IDPH Reminds Infant Caregivers to Follow Safety Guidelines for Preparing Feeding Formula
Infections associated with formula reported in two infants
in Missouri, Illinois
Questions and Answers about Cronobacter sakazakii (formerly Enterobacter sakazakki) and the Use of Powdered Infant Formula
CHICAGO – The Illinois Department of Public Health (IDPH) is reminding parents and other caregivers of infants to follow safety guidelines when preparing powdered infant feeding formula, including boiling the water used to mix the formula to sterilize it.
Two newborn infants contracted the bacterial infection Cronobacter sakazakii (C. sakazakii). A Missouri infant died, and an Illinois infant is recovering from the infection. C. sakazakii in infants is associated with powdered infant feeding formulas. An investigation is ongoing to identify the source of infection.
Commercial powdered infant formulas are not sterile. Formula can become contaminated with C. sakazakii through the raw products used to make the formula, contamination after pasteurization or during preparation of reconstituted formula for infant feeding.
As a result, IDPH strongly recommends the following precautions to reduce the risk of infection in infants:
- Wash hands, forearms and fingernails thoroughly before handling any feeding materials or preparing formula.
- All bottles, nipples, caps and rings should be washed in hot, soapy water with thorough rinsing.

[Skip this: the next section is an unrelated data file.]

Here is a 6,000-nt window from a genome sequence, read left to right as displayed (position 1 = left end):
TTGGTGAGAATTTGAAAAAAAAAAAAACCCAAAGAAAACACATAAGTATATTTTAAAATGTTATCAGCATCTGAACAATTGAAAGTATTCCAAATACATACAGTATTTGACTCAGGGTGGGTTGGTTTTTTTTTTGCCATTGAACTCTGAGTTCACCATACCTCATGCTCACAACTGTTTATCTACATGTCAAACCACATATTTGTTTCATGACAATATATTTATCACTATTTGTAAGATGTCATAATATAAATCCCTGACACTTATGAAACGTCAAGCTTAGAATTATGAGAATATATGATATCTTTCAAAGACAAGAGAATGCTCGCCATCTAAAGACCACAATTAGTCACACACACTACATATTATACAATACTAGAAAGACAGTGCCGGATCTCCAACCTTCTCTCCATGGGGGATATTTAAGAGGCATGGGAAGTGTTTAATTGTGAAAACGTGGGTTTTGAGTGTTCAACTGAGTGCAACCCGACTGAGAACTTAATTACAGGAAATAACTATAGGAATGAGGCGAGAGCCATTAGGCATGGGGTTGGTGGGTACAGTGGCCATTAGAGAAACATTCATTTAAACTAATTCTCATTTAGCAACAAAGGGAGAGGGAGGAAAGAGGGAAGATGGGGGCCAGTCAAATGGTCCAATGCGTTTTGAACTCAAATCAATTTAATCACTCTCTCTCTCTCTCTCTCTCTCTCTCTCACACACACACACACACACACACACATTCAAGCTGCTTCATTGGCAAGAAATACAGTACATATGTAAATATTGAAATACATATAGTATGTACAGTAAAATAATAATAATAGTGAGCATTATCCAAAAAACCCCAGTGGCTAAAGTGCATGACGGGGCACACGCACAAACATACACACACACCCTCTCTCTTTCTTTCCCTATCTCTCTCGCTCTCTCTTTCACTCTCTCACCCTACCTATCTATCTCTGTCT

- Before use, powdered formula should be kept dry in an airtight container with a firm cap or lid and stored in a cool, dark area. Make sure the expiration date has not passed.
- During formula preparation, bring water to a bubbling boil for two minutes and allow the water to cool before mixing.
- Do not use a microwave oven to warm the formula.
- Formula should be prepared in small amounts immediately before feeding time to minimize the need for storing reconstituted formula.
- Reconstituted formula should not be stored at room temperature for more than one hour or more than four hours in the refrigerator after preparation.
- Throw out any formula left in a bottle after feeding.
Additional information on best practices in preparing infant formula can be found here:
Illinois Department of Human Services: http://www.dhs.state.il.us/page.aspx?item=32190
World Health Organization (WHO):http://www.fao.org/ag/agn/agns/files/pif_guidelines.pdf